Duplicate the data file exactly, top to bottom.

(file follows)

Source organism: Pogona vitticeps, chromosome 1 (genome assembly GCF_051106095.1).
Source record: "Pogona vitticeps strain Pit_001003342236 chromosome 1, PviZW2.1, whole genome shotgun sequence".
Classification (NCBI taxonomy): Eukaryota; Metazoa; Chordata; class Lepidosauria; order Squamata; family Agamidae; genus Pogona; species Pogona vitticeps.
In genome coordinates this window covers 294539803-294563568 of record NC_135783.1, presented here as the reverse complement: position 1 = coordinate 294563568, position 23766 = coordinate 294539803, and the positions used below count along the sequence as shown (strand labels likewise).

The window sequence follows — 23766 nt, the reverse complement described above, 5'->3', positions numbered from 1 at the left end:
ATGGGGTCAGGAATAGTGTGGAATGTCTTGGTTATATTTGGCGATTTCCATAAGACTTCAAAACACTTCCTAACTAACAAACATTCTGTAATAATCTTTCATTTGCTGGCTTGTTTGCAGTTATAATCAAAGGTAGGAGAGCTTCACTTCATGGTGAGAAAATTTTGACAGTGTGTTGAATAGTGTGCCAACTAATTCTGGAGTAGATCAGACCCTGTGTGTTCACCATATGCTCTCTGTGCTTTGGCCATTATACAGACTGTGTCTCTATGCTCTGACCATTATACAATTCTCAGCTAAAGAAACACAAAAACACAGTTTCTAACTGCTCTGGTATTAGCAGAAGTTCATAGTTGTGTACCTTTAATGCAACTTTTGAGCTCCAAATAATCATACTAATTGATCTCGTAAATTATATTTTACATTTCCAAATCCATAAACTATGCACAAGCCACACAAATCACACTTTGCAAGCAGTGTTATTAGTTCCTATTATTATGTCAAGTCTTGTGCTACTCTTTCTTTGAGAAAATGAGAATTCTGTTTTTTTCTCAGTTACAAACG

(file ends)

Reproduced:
Source organism: Pogona vitticeps, chromosome 1 (genome assembly GCF_051106095.1).
Source record: "Pogona vitticeps strain Pit_001003342236 chromosome 1, PviZW2.1, whole genome shotgun sequence".
Classification (NCBI taxonomy): Eukaryota; Metazoa; Chordata; class Lepidosauria; order Squamata; family Agamidae; genus Pogona; species Pogona vitticeps.
In genome coordinates this window covers 294539803-294563568 of record NC_135783.1, presented here as the reverse complement: position 1 = coordinate 294563568, position 23766 = coordinate 294539803, and the positions used below count along the sequence as shown (strand labels likewise).

The window sequence follows — 23766 nt, the reverse complement described above, 5'->3', positions numbered from 1 at the left end:
ATGGGGTCAGGAATAGTGTGGAATGTCTTGGTTATATTTGGCGATTTCCATAAGACTTCAAAACACTTCCTAACTAACAAACATTCTGTAATAATCTTTCATTTGCTGGCTTGTTTGCAGTTATAATCAAAGGTAGGAGAGCTTCACTTCATGGTGAGAAAATTTTGACAGTGTGTTGAATAGTGTGCCAACTAATTCTGGAGTAGATCAGACCCTGTGTGTTCACCATATGCTCTCTGTGCTTTGGCCATTATACAGACTGTGTCTCTATGCTCTGACCATTATACAATTCTCAGCTAAAGAAACACAAAAACACAGTTTCTAACTGCTCTGGTATTAGCAGAAGTTCATAGTTGTGTACCTTTAATGCAACTTTTGAGCTCCAAATAATCATACTAATTGATCTCGTAAATTATATTTTACATTTCCAAATCCATAAACTATGCACAAGCCACACAAATCACACTTTGCAAGCAGTGTTATTAGTTCCTATTATTATGTCAAGTCTTGTGCTACTCTTTCTTTGAGAAAATGAGAATTCTGTTTTTTTCTCAGTTACAAACG